Until Thursday, Georgia had not executed anyone in three years. But the unofficial moratorium on capital punishment in Georgia was broken Oct. 5, when the state Supreme Court ruled electrocution unconstitutional. With electrocutions, witnesses hear the sound of the generator that produces the electricity as it moves through its cycles and see the condemned person's hands move and the color of his flesh turn red. Thursday night's execution was like watching somebody go to sleep.

A day of frantic appeals by Mincey's lawyers to various courts wound down to nearly an hour's delay in the execution. In the end, all courts, including the U.S. Supreme Court, turned down his appeals. His defenders questioned, among other things, whether Mincey was the main triggerman among the three men involved in the crime. The other two did not get the death penalty.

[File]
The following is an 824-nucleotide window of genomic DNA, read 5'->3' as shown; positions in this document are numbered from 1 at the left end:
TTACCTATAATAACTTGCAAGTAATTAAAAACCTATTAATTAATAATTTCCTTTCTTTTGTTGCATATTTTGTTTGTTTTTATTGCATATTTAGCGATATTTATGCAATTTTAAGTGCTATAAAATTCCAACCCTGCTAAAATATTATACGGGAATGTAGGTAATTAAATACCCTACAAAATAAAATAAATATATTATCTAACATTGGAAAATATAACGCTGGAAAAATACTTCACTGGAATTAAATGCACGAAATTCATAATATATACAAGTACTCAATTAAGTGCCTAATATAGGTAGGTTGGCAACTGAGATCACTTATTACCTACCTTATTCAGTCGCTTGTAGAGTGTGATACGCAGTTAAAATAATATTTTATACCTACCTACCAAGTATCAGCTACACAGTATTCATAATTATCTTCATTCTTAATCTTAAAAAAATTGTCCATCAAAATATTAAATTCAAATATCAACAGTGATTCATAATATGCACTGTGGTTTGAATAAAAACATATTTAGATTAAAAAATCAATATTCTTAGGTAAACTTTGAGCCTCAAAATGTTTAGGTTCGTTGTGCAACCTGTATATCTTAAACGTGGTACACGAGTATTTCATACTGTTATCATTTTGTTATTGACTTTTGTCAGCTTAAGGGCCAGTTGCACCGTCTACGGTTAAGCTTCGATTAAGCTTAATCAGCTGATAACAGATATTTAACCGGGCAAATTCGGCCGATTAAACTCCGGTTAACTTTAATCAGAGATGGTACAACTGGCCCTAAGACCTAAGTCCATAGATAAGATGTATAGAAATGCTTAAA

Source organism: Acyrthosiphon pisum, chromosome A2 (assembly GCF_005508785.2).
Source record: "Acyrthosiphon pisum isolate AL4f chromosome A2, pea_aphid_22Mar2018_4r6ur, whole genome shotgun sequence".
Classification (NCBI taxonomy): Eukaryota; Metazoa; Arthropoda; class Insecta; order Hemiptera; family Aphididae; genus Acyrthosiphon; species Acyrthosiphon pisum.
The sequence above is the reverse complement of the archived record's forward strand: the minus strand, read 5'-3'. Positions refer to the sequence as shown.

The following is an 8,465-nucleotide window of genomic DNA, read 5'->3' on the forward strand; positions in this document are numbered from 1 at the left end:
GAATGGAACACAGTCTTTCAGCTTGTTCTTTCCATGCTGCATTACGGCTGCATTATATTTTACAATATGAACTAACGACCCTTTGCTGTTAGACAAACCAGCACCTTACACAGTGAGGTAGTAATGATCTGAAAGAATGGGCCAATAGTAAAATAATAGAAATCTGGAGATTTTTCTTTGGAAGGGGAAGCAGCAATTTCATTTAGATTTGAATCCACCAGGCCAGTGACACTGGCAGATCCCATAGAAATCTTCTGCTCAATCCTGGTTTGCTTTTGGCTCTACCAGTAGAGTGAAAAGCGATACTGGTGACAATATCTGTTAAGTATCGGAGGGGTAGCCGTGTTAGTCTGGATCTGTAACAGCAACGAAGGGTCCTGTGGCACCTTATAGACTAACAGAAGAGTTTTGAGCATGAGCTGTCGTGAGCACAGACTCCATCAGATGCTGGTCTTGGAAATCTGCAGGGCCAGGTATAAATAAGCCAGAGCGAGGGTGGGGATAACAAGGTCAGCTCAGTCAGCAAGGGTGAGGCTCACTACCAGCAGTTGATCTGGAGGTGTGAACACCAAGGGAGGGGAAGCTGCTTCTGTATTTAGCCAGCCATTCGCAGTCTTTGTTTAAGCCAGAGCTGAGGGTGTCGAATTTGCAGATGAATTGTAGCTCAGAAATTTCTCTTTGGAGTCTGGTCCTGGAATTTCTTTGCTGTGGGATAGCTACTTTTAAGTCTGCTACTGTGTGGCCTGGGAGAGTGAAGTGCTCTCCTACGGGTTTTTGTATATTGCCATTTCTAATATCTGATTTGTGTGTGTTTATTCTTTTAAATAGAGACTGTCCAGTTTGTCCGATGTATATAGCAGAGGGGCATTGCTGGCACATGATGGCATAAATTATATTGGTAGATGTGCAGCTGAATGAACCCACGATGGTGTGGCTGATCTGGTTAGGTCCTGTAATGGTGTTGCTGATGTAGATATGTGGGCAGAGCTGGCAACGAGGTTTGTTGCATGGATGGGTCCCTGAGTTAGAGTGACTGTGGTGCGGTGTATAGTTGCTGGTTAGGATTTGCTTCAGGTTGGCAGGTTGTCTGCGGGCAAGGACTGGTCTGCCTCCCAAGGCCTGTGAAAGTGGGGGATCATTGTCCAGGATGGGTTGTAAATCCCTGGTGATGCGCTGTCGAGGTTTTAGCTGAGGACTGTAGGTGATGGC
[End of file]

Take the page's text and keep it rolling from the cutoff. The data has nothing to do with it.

Mincey, 41, appeared calm as witnesses filed into the brightly lit room on the other side of the glass window of the death chamber at Georgia Diagnostic and Classification Prison. He was strapped onto a gurney, his arms reaching out to the walls on each side of him. His last words were to his friends: "I just want to say to all the people who stood by me, I appreciate it. That's it." Warden Fredrick Head read the death warrant that condemned "Terry Michael Mincey," and left him on the gurney in the small cinderblock room, tubes running into both arms. A chaplain squeezed Mincey's left hand before going into another room from which he and the executioners could watch the procedure through a one-way glass.